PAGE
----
More than one-fifth of BC’s total emissions are from the oil and gas industry, but rather than beginning to slowly wind down fossil fuel production, the government’s objective is to increase production while powering upstream fracking and processing with clean electricity. This electricity will come from the Site C dam, which poses a range of environmental challenges including GHG emissions associated with construction and flooding of land.
Electrification of gas production constitutes the bulk of the difference between their 3.5 Mt estimate and our larger range. None of this gets around the fact that every unit of gas “saved” through reduced methane leakages and the use of electricity in production is another unit that can exported and burned elsewhere.
An important question is how much this will cost. Stringing wires to every oil and gas extraction and processing site in the province is not particularly efficient. Already, electrification has been facilitated by the Dawson Creek/Chetwynd Area Transmission Project at a cost of $300 million. This cost is only partially being paid by the industry it serves. Instead, those costs will be spread across all ratepayers, including residential and commercial customers through higher BC Hydro rates.
Short-term politics trumps good climate policy.
A new transmission line called the Peace Region Electricity Supply (PRES) project will connect Site C to gas fracking and processing operations. Cost is not stated but it is also likely to be in the hundreds of millions of dollars, which will again be spread across all BC ratepayers. This is somewhat ironic because “focus on affordability” is one of the headings in the document.
Also related to LNG development are the upstream leakages of methane, a very potent greenhouse gas and the principal component of fracked gas. In recent years, the BC and federal governments have promised a 40–45% reduction in methane emissions by 2025. The tricky part is that BC is only just starting to get a handle on how large those emissions actually are and historically has simply relied on what industry tells them. Field studies suggest methane emissions are much higher than those reported.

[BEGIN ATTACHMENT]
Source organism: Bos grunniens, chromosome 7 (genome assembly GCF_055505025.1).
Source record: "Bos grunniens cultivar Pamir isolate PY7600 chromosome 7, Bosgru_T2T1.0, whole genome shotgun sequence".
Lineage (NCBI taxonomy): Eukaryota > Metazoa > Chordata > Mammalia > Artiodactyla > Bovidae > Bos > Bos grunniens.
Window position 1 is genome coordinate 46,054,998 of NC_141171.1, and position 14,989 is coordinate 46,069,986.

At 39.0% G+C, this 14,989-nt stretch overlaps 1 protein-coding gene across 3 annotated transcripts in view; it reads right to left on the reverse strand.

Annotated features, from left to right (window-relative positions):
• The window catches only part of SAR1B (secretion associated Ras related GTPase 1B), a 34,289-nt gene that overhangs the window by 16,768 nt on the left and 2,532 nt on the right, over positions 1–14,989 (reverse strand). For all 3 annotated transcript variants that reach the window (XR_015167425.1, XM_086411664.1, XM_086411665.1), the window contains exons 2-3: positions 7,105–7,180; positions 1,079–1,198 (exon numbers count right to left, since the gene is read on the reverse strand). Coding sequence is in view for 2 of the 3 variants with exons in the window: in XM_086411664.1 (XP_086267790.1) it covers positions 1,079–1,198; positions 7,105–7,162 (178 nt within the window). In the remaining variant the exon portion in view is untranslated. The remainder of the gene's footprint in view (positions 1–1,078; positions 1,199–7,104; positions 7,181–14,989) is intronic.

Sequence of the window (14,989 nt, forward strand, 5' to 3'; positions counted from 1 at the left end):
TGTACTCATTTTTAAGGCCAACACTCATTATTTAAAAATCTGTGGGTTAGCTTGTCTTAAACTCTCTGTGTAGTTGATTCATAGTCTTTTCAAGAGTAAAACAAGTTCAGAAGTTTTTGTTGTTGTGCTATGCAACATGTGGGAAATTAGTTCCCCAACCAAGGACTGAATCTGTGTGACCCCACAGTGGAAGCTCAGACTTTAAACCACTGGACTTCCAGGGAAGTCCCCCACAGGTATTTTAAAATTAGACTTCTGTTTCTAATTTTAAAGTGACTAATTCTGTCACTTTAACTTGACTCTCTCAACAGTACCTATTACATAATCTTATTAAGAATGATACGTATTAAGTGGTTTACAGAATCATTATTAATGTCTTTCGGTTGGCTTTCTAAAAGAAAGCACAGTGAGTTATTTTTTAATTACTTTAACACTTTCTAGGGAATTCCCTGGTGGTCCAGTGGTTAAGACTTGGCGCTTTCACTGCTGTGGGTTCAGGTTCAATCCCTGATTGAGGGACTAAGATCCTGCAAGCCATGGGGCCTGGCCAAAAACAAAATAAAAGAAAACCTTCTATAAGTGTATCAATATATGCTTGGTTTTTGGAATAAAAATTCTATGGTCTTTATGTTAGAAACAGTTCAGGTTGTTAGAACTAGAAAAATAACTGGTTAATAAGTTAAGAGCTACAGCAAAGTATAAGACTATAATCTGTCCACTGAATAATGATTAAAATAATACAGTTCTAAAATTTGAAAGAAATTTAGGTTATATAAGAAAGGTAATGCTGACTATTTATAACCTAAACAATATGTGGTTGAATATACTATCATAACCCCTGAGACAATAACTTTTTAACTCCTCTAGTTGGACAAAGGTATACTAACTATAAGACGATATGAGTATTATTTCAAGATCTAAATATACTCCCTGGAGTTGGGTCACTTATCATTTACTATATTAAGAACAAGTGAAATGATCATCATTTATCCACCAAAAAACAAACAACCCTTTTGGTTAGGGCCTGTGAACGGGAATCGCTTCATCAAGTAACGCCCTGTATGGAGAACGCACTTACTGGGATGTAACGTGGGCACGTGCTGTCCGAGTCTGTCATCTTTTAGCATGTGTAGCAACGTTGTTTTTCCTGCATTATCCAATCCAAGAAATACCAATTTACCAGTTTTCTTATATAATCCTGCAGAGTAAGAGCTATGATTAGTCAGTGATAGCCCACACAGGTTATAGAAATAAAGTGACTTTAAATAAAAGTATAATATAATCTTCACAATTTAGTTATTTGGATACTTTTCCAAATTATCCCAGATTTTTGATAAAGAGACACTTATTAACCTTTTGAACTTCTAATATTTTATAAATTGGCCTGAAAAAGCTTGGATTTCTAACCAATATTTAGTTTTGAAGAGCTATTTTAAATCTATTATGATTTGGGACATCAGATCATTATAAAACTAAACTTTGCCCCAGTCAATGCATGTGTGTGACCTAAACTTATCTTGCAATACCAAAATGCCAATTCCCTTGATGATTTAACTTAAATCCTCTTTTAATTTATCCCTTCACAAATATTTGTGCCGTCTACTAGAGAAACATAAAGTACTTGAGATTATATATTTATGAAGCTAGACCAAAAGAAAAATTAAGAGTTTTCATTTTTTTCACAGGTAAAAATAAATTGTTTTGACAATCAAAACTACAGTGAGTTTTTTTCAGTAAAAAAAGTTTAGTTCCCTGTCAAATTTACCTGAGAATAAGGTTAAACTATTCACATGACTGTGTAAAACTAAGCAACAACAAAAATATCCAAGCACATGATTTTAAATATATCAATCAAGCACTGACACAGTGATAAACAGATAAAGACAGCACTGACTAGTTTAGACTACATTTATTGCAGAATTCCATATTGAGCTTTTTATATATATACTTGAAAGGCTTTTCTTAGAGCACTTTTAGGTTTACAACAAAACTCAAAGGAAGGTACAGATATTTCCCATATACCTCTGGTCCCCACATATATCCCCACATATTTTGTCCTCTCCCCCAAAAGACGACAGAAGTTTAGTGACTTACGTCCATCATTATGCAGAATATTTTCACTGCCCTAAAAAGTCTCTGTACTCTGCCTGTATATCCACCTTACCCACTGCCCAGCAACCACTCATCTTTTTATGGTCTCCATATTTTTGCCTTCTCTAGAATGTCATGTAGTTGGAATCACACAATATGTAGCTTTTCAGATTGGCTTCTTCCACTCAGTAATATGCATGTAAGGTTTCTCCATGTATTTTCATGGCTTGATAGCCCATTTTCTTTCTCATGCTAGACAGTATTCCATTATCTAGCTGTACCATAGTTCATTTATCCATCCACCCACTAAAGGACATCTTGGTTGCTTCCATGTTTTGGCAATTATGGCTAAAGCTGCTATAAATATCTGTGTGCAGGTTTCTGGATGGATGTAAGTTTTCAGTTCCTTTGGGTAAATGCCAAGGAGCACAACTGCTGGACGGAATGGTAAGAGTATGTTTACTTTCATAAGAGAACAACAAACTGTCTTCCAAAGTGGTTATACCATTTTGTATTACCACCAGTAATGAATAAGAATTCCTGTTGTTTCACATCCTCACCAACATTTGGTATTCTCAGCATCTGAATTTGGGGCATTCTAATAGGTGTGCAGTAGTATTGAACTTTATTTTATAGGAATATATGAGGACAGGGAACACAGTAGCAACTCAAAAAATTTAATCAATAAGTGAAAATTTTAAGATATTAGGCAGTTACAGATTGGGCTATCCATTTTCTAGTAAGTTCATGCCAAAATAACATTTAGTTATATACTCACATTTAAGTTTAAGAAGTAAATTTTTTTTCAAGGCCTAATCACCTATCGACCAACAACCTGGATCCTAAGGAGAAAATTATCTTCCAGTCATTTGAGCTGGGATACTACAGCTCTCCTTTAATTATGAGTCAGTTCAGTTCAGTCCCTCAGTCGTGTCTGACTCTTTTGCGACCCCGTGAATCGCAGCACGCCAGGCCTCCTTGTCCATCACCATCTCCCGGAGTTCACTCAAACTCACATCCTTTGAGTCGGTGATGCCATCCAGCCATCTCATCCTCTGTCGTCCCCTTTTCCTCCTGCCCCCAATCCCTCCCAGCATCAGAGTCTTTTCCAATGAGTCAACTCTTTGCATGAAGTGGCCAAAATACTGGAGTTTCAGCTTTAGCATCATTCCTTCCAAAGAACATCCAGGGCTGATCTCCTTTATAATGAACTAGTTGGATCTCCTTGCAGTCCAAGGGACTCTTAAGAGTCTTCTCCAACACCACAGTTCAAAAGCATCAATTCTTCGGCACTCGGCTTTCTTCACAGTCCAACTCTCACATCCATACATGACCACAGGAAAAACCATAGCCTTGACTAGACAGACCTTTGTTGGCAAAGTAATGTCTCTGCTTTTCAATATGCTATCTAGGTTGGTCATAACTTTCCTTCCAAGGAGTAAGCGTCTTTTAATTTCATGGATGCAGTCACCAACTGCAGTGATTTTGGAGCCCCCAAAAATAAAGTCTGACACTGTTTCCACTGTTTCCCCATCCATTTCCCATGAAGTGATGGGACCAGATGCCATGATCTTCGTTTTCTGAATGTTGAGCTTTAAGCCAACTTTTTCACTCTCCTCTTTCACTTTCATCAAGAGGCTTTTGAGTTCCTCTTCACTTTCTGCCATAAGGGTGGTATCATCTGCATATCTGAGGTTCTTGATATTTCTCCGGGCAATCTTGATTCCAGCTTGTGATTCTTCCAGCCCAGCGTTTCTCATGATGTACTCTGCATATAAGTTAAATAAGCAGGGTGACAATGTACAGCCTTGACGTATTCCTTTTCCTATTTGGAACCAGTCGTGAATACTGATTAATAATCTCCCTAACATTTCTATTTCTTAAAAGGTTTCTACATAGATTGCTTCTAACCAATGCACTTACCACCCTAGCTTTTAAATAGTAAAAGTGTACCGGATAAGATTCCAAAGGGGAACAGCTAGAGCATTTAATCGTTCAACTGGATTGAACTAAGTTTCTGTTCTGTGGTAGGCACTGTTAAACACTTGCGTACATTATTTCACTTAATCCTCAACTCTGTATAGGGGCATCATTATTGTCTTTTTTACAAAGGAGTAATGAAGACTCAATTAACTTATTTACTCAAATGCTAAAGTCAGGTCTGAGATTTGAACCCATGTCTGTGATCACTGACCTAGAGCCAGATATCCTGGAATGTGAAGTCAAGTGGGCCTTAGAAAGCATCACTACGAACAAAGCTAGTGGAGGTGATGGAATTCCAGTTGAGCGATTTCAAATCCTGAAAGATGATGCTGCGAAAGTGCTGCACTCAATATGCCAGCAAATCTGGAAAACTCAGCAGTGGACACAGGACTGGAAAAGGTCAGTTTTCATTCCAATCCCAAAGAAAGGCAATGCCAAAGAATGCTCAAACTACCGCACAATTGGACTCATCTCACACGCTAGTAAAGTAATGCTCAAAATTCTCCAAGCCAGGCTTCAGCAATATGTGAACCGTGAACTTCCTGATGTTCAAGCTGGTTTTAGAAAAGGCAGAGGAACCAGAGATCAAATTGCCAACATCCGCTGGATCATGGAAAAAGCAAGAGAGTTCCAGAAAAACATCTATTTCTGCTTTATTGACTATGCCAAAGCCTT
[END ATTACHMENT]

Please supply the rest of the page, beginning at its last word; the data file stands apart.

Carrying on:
It is possible that LNG Canada can be made to fit within BC’s 2030 targets if enough additional emission reductions can be found in the next 18–24 months. The Clean BC report has a reasonable discussion of where it will be looking for additional measures to get another 6 Mt of reductions. But locked-in emissions from LNG Canada will make it extremely difficult, if not impossible, for BC to meet its 2040 and 2050 targets of 60% and 80% emission reductions. Minimally, LNG Canada’s emissions would comprise a very large share of what’s allowed in each of those years.
The flip side is that the Clean BC plan makes it very hard for LNG Canada to justify its Phase Two, which would double export capacity. LNG Canada would have to move strictly to electric drives to power the Phase Two plant, along with little or no incremental upstream emissions.
Not counted in the provincial GHG inventory, and excluded from the targets and timelines, are the emissions from fossil fuels extracted in BC and combusted elsewhere. Thus, we aspire to reduce emissions within our own borders while simultaneously increasing our exports of fossil fuels. And the combustion emissions associated with those exports are massive: about 32 Mt emitted in Asia would originate from BC soil (Phase One only).
BC is a wealthy jurisdiction with a relatively small population and abundant resources, including hydroelectric power that gives the province a huge leg up on other jurisdictions. With such advantages, if anywhere can make the leap to zero carbon it ought to be BC. The vision set out in Clean BC is a compelling one as long as you squint to ignore BC’s projected surge in fracking and LNG exports.
Unfortunately, the plan reflects “all of the above” thinking that says yes to everything: new green industries and technologies AND more fossil fuel development. This makes getting to BC’s 2030 target much harder and jeopardizes the likelihood of achieving the 2040 and 2050 targets.
That said, climate policy is a challenging file that runs the risk of alienating industry and stoking fear in the hearts of workers while never being enough to satisfy climate hawks. The BC government has clearly played the politics of climate action well, having signed a Memorandum of Understanding with the BC Business Council and achieving endorsements from some prominent environmental NGOs along with support from the Green Party and its leader, climate scientist Andrew Weaver.
Clean BC is progress but it is also a work in progress. Time will tell whether the new plan can stay on track, or if, like its predecessors it will fall by the wayside in spite of its good intentions.